Despite the widespread enthusiasm over the impending Cliff Lee acquisition, there remains some degree of concern that, while the are improving their run prevention, what they really need is offense, and that they won't be able to win if they don't score many runs.
I would like to take this opportunity to remind everyone that, for all intents and purposes, a run saved is equal to a run scored. There are small differences, but they're essentially negligible. It's really quite simple to understand. Using the standard Pythagorean W/L equation:
- A team that scores 700 runs and allows 700 runs will be expected to win 50% of its games
- A team that scores 710 runs and allows 700 runs will be expected to win 50.6% of its games
- A team that scores 700 runs and allows 690 runs will be expected to win 50.7% of its games
Cliff Lee represents a monumental upgrade to our starting rotation. If you call him a six-win pitcher, and his addition results in the bouncing of, say, a one-win pitcher from the rotation, then that would be a ~five-win upgrade in the same way that going from Jack Wilson to one year of Hanley Ramirez would be a ~five-win upgrade. It's not meaningfully different. They're both very different paths towards improving the team, but they're equally valid, and they lead to a very similar end result.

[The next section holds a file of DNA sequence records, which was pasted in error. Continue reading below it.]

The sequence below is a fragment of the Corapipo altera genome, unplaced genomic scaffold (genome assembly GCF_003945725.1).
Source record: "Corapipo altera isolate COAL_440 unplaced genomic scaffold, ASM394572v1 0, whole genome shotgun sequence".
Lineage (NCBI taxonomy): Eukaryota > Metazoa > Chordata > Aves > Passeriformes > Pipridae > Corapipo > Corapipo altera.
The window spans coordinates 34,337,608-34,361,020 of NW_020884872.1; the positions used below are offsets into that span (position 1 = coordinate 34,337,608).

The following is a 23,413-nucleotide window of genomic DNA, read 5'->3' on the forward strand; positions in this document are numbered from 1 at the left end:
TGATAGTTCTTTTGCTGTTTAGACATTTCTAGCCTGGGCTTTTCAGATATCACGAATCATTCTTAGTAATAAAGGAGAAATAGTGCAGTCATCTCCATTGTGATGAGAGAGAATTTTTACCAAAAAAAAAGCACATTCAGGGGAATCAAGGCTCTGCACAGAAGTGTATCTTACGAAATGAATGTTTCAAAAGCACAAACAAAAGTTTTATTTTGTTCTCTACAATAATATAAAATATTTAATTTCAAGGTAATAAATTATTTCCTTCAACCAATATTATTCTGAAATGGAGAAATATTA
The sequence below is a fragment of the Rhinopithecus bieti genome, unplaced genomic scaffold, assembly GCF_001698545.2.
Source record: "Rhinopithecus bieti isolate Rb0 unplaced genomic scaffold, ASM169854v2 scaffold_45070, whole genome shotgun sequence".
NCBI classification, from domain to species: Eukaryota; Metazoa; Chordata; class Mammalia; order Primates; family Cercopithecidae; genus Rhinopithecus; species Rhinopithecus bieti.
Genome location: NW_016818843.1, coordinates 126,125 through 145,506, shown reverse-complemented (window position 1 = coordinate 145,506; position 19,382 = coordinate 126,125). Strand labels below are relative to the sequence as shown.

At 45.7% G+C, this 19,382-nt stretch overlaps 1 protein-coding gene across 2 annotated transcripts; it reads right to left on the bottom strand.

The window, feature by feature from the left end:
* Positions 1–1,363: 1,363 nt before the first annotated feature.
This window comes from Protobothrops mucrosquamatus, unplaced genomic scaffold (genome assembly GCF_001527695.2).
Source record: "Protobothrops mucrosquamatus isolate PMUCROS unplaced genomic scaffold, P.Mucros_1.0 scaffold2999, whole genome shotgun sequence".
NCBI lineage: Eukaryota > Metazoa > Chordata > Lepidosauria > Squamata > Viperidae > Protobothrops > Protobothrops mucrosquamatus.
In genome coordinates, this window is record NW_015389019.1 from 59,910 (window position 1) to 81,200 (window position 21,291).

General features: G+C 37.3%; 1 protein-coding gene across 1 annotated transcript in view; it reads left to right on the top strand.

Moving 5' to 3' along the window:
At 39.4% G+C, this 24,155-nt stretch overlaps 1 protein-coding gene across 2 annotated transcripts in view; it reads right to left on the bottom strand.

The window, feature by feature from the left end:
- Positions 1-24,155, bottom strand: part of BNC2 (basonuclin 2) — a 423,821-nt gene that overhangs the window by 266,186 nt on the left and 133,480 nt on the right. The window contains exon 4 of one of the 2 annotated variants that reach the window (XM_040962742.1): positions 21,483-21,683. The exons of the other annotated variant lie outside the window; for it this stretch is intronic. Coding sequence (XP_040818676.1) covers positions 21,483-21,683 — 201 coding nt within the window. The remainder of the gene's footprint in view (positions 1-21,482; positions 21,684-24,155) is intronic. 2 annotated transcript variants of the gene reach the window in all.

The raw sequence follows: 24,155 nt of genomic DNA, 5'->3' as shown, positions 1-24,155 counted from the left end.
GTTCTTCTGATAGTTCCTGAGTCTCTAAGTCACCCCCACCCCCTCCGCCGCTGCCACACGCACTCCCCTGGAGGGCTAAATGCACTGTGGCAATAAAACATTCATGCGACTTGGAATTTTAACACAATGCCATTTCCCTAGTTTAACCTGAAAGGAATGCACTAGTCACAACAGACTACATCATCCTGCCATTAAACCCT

As a fan, it can be a lot of fun to break things down and evaluate teams by their different components. But when you're evaluating a transaction, you have to look at the bigger picture. It's not about what helps the offense, or the defense, or the pitching, or the clubhouse. It's about what helps the team overall. And while Cliff Lee isn't coming here to swing a bat, he still makes the Mariners way way better than they were last week.
Look, I get it. Even with Chone Figgins, this offense isn't great, and it could use some help. I imagine Z's going to want to address that over the coming weeks. Just don't let that uncertainty get into your head and take away some of the thrill from a move that is 100%, absolutely fantastic.